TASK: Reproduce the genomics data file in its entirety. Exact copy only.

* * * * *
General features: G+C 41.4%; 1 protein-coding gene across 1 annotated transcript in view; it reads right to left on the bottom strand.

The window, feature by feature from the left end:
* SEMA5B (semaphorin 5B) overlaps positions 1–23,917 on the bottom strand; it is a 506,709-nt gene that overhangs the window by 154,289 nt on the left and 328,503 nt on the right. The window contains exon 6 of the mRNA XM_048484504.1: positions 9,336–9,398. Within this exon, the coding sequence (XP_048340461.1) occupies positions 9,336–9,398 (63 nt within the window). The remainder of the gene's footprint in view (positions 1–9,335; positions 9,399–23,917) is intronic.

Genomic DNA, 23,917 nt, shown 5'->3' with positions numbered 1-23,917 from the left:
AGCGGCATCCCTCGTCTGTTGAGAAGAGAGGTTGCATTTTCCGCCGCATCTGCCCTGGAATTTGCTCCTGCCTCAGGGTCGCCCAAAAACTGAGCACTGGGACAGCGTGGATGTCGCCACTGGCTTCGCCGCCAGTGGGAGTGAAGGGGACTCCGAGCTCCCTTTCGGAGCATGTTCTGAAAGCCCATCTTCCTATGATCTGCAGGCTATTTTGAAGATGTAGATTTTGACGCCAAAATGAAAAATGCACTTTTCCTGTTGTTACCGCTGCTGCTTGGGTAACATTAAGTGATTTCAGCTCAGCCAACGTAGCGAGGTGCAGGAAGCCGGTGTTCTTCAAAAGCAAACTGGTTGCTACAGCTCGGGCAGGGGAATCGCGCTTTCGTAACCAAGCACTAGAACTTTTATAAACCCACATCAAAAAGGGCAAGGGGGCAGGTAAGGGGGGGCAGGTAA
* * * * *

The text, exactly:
General features: G+C 41.4%; 1 protein-coding gene across 1 annotated transcript in view; it reads right to left on the bottom strand.

The window, feature by feature from the left end:
* SEMA5B (semaphorin 5B) overlaps positions 1–23,917 on the bottom strand; it is a 506,709-nt gene that overhangs the window by 154,289 nt on the left and 328,503 nt on the right. The window contains exon 6 of the mRNA XM_048484504.1: positions 9,336–9,398. Within this exon, the coding sequence (XP_048340461.1) occupies positions 9,336–9,398 (63 nt within the window). The remainder of the gene's footprint in view (positions 1–9,335; positions 9,399–23,917) is intronic.

Genomic DNA, 23,917 nt, shown 5'->3' with positions numbered 1-23,917 from the left:
AGCGGCATCCCTCGTCTGTTGAGAAGAGAGGTTGCATTTTCCGCCGCATCTGCCCTGGAATTTGCTCCTGCCTCAGGGTCGCCCAAAAACTGAGCACTGGGACAGCGTGGATGTCGCCACTGGCTTCGCCGCCAGTGGGAGTGAAGGGGACTCCGAGCTCCCTTTCGGAGCATGTTCTGAAAGCCCATCTTCCTATGATCTGCAGGCTATTTTGAAGATGTAGATTTTGACGCCAAAATGAAAAATGCACTTTTCCTGTTGTTACCGCTGCTGCTTGGGTAACATTAAGTGATTTCAGCTCAGCCAACGTAGCGAGGTGCAGGAAGCCGGTGTTCTTCAAAAGCAAACTGGTTGCTACAGCTCGGGCAGGGGAATCGCGCTTTCGTAACCAAGCACTAGAACTTTTATAAACCCACATCAAAAAGGGCAAGGGGGCAGGTAAGGGGGGGCAGGTAA